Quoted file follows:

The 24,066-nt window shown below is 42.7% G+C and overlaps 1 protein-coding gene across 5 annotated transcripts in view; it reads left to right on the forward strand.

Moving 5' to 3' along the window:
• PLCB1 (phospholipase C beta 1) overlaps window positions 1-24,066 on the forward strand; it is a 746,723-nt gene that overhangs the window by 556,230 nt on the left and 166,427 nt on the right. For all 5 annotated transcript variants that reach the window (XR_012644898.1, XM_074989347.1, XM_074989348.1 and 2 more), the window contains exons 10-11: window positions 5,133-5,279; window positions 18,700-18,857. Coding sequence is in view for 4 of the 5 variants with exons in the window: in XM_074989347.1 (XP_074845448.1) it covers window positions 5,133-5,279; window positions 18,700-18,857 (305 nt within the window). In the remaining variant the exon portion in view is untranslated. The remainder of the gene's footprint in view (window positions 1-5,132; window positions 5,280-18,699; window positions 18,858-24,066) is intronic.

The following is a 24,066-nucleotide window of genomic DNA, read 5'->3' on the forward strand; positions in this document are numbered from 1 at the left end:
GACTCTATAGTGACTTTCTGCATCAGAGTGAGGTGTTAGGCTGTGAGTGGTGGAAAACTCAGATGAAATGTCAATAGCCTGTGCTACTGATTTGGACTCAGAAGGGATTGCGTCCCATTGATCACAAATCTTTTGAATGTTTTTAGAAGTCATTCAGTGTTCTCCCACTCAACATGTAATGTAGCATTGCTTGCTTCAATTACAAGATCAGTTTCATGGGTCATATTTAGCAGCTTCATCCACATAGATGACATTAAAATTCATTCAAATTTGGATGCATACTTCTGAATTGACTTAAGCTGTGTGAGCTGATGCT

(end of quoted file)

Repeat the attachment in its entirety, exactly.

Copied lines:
The 24,066-nt window shown below is 42.7% G+C and overlaps 1 protein-coding gene across 5 annotated transcripts in view; it reads left to right on the forward strand.

Moving 5' to 3' along the window:
• PLCB1 (phospholipase C beta 1) overlaps window positions 1-24,066 on the forward strand; it is a 746,723-nt gene that overhangs the window by 556,230 nt on the left and 166,427 nt on the right. For all 5 annotated transcript variants that reach the window (XR_012644898.1, XM_074989347.1, XM_074989348.1 and 2 more), the window contains exons 10-11: window positions 5,133-5,279; window positions 18,700-18,857. Coding sequence is in view for 4 of the 5 variants with exons in the window: in XM_074989347.1 (XP_074845448.1) it covers window positions 5,133-5,279; window positions 18,700-18,857 (305 nt within the window). In the remaining variant the exon portion in view is untranslated. The remainder of the gene's footprint in view (window positions 1-5,132; window positions 5,280-18,699; window positions 18,858-24,066) is intronic.

The following is a 24,066-nucleotide window of genomic DNA, read 5'->3' on the forward strand; positions in this document are numbered from 1 at the left end:
GACTCTATAGTGACTTTCTGCATCAGAGTGAGGTGTTAGGCTGTGAGTGGTGGAAAACTCAGATGAAATGTCAATAGCCTGTGCTACTGATTTGGACTCAGAAGGGATTGCGTCCCATTGATCACAAATCTTTTGAATGTTTTTAGAAGTCATTCAGTGTTCTCCCACTCAACATGTAATGTAGCATTGCTTGCTTCAATTACAAGATCAGTTTCATGGGTCATATTTAGCAGCTTCATCCACATAGATGACATTAAAATTCATTCAAATTTGGATGCATACTTCTGAATTGACTTAAGCTGTGTGAGCTGATGCT